The acid test
Posted on 28/03/2018
Many people buy extra virgin olive oil because of its associated health benefits. But few may realise that in fact, a third of olive oils tested in the UK last year were found to be of insufficient quality.
This finding tied neatly into an Innovate UK-funded research project by optical sensor specialists Liquid Vision Innovation to investigate the technical challenges and cost benefits of associated with the use of sensor technology to secure the olive oil supply chain.
“That number is based on only around 65 tests a year,” said Cathy Rushworth Curran, Chief Scientist at Liquid Vision, “The tests are laboratory based, and the cost for doing the required EU regulatory testing can be about £600 per sample. At the moment, the only olive oil testing that happens is one per 1,000 tonnes of imported olive oil. So you can imagine that, although the failure rate is very high, the amount tested is very low, meaning that it’s hard to make an accurate assessment of the quality of the majority of extra virgin olive oil that we consume. This is because of the high cost of measuring.”
For Rushworth Curran, who spoke at KTN’s Food Industry Innovation 2018 event, sensor technology offers a tremendous opportunity to increase the quality of the olive oil supply chain. Current testing of olive oil coming into the UK is limited to a low number of grab samples – and while the oil is subject to some instances of tampering (olive oil tops the list of the 10 foods most at risk of fraud in the EU), the biggest issue may be the the degradation that happens during transit and storage.
“Olive oil is degraded with heat and light and with oxygen,” said Rushworth Curran. “So when you’ve got olive oil stored in transparent plastic bottles on supermarket shelves, even if it was extra virgin olive oil grade when it arrived, it may not be by the time you’re consuming it. It’s not necessarily a health hazard – it’s more that you won’t be getting the health benefits that you expect. If you’re not consuming high-quality extra virgin olive oil, then you’re not getting any of the health benefits, you’re just getting the fat content.
“Because it’s a year-on-year production, the amount of olive oil that’s produced varies and, although it’s treated like a cooking oil, it should be considered more as a fruit juice, so it actually should be consumed fresh. As it ages, then the nutritional benefits of olive oil tend to decrease over time. When you have something that has been stored for a long time, it won’t be as good quality as the olive oil that it was when it started.”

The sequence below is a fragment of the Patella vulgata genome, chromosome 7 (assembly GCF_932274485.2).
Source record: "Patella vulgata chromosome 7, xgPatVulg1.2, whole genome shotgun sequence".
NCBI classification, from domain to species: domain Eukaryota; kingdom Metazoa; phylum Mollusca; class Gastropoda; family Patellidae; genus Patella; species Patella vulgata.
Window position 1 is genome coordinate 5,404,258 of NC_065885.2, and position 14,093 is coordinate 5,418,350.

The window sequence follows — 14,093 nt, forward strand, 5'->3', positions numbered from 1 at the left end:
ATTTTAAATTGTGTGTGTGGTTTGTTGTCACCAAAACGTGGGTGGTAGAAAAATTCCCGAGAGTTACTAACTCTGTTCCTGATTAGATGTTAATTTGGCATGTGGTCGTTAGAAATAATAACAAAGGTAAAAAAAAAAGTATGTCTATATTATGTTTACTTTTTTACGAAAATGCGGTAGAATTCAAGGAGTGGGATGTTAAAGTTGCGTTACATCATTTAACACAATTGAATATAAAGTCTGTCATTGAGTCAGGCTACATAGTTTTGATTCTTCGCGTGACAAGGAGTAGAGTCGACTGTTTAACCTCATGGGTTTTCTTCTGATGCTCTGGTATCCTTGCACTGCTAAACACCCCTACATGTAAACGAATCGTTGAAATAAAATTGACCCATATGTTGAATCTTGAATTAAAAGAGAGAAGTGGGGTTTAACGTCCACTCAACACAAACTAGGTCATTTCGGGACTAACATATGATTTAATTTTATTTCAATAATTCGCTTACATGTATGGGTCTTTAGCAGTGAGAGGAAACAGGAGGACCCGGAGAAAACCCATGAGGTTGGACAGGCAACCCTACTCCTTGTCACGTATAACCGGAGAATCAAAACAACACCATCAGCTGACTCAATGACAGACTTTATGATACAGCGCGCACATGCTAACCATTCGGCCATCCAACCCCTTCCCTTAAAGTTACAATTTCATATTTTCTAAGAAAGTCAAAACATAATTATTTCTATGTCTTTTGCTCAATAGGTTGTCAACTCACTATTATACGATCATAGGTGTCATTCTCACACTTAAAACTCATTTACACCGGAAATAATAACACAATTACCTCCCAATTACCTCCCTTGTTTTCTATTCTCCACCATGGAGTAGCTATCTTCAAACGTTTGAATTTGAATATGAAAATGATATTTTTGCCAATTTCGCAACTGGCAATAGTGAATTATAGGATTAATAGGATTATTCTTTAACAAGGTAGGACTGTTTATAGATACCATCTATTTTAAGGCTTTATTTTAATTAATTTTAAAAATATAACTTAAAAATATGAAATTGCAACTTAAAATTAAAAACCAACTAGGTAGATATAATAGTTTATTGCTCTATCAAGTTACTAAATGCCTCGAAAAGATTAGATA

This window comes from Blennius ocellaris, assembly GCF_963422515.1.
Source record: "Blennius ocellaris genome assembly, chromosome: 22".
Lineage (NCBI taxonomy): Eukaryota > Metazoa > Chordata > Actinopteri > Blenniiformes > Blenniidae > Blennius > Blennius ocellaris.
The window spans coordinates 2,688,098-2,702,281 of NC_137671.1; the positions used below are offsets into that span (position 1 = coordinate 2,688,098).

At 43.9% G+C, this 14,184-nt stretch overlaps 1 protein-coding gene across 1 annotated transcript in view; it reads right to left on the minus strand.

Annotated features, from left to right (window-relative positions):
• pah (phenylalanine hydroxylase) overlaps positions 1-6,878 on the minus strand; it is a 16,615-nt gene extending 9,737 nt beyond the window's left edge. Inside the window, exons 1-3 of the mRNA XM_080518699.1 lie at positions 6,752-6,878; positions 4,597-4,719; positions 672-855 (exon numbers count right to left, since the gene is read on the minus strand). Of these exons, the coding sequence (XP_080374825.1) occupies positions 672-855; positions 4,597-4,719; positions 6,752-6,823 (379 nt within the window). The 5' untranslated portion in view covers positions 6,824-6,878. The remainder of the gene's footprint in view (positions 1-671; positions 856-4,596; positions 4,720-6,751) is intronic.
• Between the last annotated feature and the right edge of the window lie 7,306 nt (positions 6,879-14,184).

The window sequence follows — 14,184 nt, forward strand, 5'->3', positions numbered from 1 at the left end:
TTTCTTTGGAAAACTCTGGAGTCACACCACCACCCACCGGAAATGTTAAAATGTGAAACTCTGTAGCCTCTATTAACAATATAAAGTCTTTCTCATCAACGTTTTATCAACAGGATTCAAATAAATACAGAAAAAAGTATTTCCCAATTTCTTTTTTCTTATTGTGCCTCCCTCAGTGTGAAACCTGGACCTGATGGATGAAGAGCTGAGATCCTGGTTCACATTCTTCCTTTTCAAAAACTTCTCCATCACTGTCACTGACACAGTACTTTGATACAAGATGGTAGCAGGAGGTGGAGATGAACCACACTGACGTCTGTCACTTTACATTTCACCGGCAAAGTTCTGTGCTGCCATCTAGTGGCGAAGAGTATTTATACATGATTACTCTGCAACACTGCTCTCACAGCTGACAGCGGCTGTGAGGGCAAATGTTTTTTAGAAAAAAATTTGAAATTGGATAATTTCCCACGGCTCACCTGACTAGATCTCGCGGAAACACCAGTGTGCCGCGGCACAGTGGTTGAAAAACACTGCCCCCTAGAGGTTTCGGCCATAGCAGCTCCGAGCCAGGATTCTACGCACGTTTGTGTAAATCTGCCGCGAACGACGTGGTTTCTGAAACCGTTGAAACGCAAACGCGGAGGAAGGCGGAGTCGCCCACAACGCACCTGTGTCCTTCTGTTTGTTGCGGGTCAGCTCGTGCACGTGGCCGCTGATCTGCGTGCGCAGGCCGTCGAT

Liquid Vision’s solution involves putting optical sensor technology closer to the point of sale.
One of the key issues in the UK, said Rushworth Curran, “is that we only monitor to meet the EU requirements, because that’s the funding that comes to Defra, and they measure the one test per 1,000 tonnes of olive oil, and that’s shown that a third of those failed, so what you really need is something that can give you a more rapid indicator, at a much lower cost, of whether the olive oil is actually good quality or not.
“Doing that is always going to be a compromise, because obviously you’ve gone from a range of complex laboratory-based tests defined in the EU regulations, including organoleptic characterisation by 8-12 tasters.
“However, optical sensors are attractive monitoring tools because they can provide real-time data that can inform directly on product quality. In particular, direct sample analysis without using the use of any solvents or the requirement for dilution means that you can give the instrument to a non-specialist operator – so you can imagine somebody in a supermarket could use that as a check, and ultimately down to the consumer if the sensor could be made low cost enough.
“We’ve found that we can certainly see the differences between extra virgin olive oil and more refined olive oils. But more importantly, in the extra virgin olive oil class, we can see huge variation between samples. What’s particularly interesting there is that the anti-oxidants in extra virgin olive oil have some unique optical character, so what we’re hoping is that we can use the optical data to infer quality of what should be there and what shouldn’t be there. In particular, the many polyphenols have a fluorescence signature, which we are hoping to detect.”
Liquid Vision has recently received Horizon 2020 funding through the INCluSilver project to do a more detailed investigation on the polyphenol content of extra virgin olive oil, with a focus on healthy ageing and personalised nutrition.
Its potential customers are not just supermarkets, but every point in the olive oil supply chain. And until those sensors are affordable enough for consumers themselves, Rushworth Curran has some words of advice: buying your extra virgin olive oil in tins, not plastic – and keeping it away from the stove, will keep it fresher for longer.
Conference: 25th & 26th June 2018
Venue: Jubilee Conference Centre, University of Nottingham